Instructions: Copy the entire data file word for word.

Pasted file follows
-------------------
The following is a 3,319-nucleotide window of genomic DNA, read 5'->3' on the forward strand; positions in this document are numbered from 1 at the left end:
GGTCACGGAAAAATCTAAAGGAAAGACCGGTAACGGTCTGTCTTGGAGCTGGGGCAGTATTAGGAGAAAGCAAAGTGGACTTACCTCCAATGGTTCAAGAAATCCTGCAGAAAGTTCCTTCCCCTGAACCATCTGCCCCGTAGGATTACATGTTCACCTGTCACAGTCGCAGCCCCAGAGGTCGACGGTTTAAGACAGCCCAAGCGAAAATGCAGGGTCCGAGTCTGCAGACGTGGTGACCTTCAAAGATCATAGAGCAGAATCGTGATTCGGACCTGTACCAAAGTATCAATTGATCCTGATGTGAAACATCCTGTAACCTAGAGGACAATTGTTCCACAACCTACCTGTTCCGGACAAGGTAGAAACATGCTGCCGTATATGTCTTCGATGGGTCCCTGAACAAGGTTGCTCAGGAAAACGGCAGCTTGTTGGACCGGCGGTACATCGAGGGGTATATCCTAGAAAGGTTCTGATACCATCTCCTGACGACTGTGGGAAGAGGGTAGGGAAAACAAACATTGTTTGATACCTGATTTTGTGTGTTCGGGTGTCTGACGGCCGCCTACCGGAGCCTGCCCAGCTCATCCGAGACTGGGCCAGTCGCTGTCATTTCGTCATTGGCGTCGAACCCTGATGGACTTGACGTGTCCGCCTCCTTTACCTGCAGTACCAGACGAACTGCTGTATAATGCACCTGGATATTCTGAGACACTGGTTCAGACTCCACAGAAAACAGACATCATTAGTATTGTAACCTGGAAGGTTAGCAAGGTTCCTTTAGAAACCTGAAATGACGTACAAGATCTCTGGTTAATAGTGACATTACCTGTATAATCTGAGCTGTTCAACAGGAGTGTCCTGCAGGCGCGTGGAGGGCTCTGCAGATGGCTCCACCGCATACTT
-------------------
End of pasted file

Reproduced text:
The following is a 3,319-nucleotide window of genomic DNA, read 5'->3' on the forward strand; positions in this document are numbered from 1 at the left end:
GGTCACGGAAAAATCTAAAGGAAAGACCGGTAACGGTCTGTCTTGGAGCTGGGGCAGTATTAGGAGAAAGCAAAGTGGACTTACCTCCAATGGTTCAAGAAATCCTGCAGAAAGTTCCTTCCCCTGAACCATCTGCCCCGTAGGATTACATGTTCACCTGTCACAGTCGCAGCCCCAGAGGTCGACGGTTTAAGACAGCCCAAGCGAAAATGCAGGGTCCGAGTCTGCAGACGTGGTGACCTTCAAAGATCATAGAGCAGAATCGTGATTCGGACCTGTACCAAAGTATCAATTGATCCTGATGTGAAACATCCTGTAACCTAGAGGACAATTGTTCCACAACCTACCTGTTCCGGACAAGGTAGAAACATGCTGCCGTATATGTCTTCGATGGGTCCCTGAACAAGGTTGCTCAGGAAAACGGCAGCTTGTTGGACCGGCGGTACATCGAGGGGTATATCCTAGAAAGGTTCTGATACCATCTCCTGACGACTGTGGGAAGAGGGTAGGGAAAACAAACATTGTTTGATACCTGATTTTGTGTGTTCGGGTGTCTGACGGCCGCCTACCGGAGCCTGCCCAGCTCATCCGAGACTGGGCCAGTCGCTGTCATTTCGTCATTGGCGTCGAACCCTGATGGACTTGACGTGTCCGCCTCCTTTACCTGCAGTACCAGACGAACTGCTGTATAATGCACCTGGATATTCTGAGACACTGGTTCAGACTCCACAGAAAACAGACATCATTAGTATTGTAACCTGGAAGGTTAGCAAGGTTCCTTTAGAAACCTGAAATGACGTACAAGATCTCTGGTTAATAGTGACATTACCTGTATAATCTGAGCTGTTCAACAGGAGTGTCCTGCAGGCGCGTGGAGGGCTCTGCAGATGGCTCCACCGCATACTT